Oh, and I can't find it at the moment, but I remember reading an interesting account of someone doing some backyard science on their driveway by tossing sodium chunks into a water pan; the next morning their driveway was covered with yellow butterflies, because some species apparently are strongly attracted to sources of sodium or sodium salts.
posted by PontifexPrimus at 12:38 PM on November 18, 2009


That professor's hairdo should be called a "Nerdro".
posted by Skeptic at 12:58 PM on November 18, 2009


From the beginning of the Francium video:

"I'm changing my tie to my Alkali Metal tie"

This guy is my hero
posted by mrzarquon at 5:55 PM on November 18, 2009


Potassium is Evil? So that's what exploded and killed the kid's parents at the end of Time Bandits? I always wondered.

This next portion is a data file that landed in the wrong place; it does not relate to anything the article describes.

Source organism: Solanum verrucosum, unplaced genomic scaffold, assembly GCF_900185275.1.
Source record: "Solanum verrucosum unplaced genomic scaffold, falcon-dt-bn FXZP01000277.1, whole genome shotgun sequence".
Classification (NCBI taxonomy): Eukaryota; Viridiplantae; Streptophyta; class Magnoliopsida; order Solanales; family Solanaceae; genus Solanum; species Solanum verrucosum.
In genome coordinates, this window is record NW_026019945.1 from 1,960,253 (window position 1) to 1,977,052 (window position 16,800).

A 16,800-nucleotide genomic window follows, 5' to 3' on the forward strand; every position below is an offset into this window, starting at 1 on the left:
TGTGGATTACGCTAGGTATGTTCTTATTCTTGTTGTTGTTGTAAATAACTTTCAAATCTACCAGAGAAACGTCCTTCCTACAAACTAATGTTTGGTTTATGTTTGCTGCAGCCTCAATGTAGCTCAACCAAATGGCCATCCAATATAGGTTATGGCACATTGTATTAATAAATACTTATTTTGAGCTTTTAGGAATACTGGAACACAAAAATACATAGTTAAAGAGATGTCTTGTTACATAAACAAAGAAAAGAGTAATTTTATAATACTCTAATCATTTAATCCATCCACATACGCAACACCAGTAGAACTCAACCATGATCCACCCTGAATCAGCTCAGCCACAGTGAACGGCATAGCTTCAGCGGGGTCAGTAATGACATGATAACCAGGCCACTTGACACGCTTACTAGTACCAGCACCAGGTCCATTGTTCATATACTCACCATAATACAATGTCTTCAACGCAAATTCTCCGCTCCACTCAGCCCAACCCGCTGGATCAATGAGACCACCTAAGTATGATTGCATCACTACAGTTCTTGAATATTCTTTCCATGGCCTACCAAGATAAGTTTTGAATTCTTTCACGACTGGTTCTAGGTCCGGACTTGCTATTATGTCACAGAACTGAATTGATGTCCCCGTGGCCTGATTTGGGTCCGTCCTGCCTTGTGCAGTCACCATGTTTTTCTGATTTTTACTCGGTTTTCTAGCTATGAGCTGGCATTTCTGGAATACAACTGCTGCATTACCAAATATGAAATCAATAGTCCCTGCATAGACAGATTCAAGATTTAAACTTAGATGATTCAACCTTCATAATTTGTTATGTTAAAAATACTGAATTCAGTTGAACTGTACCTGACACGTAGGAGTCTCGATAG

"Don't touch it, it's evil!"
posted by ilana at 10:25 PM on November 18, 2009


The speculation about the melting point and color of francium is interesting. Francium doesn't have any isotopes that live longer than about twenty minutes. It's produced in an improbable branch of the decay chain of uranium 235, but many more uranium decays produce radium and radon. You probably have francium in the foundation of your house every once in a while, but maybe not during the time it took to read this comment. It's quite possible that there has never been a concentrated sample of francium larger than the wavelength of visible light.

Some joker at Wikipedia thinks it makes body-centered cubic crystals, though.
posted by fantabulous timewaster at 4:54 AM on November 19, 2009


"Don't touch it, it's evil!"

They keep telling me that, but I haven't gone blind yet.
posted by quin at 1:49 PM on November 19, 2009